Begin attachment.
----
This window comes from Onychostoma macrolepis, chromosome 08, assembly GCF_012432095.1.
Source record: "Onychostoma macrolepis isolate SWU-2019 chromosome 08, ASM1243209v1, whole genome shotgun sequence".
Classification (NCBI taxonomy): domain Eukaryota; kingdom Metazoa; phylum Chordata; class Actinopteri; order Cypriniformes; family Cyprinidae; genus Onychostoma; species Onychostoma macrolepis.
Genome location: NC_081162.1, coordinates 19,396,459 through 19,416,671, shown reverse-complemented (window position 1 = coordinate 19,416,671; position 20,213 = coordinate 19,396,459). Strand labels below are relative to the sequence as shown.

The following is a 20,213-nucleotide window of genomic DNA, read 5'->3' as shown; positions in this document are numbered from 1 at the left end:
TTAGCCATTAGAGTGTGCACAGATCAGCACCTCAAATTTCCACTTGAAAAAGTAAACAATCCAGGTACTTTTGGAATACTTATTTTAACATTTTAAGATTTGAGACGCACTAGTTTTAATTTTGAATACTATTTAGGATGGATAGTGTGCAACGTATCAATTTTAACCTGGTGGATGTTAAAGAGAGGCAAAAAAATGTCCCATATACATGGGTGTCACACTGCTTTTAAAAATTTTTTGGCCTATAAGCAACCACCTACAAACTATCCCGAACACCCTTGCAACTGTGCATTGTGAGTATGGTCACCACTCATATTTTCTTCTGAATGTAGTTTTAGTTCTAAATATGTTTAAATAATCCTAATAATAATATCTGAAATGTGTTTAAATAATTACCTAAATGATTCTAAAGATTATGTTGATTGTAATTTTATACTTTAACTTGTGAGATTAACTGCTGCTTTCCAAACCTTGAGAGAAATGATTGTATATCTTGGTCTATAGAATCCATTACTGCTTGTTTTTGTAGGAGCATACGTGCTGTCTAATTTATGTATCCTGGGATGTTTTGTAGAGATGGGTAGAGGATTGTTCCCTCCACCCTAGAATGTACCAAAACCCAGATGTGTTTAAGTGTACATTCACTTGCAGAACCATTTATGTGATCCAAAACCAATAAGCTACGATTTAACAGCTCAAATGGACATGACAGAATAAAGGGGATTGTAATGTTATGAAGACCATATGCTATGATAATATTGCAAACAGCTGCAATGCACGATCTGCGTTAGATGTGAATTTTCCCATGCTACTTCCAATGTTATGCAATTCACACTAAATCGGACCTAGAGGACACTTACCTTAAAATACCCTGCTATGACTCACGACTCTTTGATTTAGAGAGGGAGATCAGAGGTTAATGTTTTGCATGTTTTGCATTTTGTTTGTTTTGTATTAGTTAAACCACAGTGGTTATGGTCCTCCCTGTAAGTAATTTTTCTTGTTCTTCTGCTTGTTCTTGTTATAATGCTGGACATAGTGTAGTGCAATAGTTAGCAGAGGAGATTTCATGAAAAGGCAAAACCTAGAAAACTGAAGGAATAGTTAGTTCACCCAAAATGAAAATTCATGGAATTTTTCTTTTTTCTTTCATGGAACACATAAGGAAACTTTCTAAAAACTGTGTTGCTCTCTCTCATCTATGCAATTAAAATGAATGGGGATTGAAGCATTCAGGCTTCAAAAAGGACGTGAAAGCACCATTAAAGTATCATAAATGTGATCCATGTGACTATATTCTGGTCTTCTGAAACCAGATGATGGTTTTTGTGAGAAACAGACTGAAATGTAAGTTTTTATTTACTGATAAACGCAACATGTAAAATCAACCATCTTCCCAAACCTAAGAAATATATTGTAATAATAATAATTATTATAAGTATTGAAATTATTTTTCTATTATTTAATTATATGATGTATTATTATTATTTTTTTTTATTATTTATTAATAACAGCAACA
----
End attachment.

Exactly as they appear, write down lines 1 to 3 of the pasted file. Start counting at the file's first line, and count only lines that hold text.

This window comes from Onychostoma macrolepis, chromosome 08, assembly GCF_012432095.1.
Source record: "Onychostoma macrolepis isolate SWU-2019 chromosome 08, ASM1243209v1, whole genome shotgun sequence".
Classification (NCBI taxonomy): domain Eukaryota; kingdom Metazoa; phylum Chordata; class Actinopteri; order Cypriniformes; family Cyprinidae; genus Onychostoma; species Onychostoma macrolepis.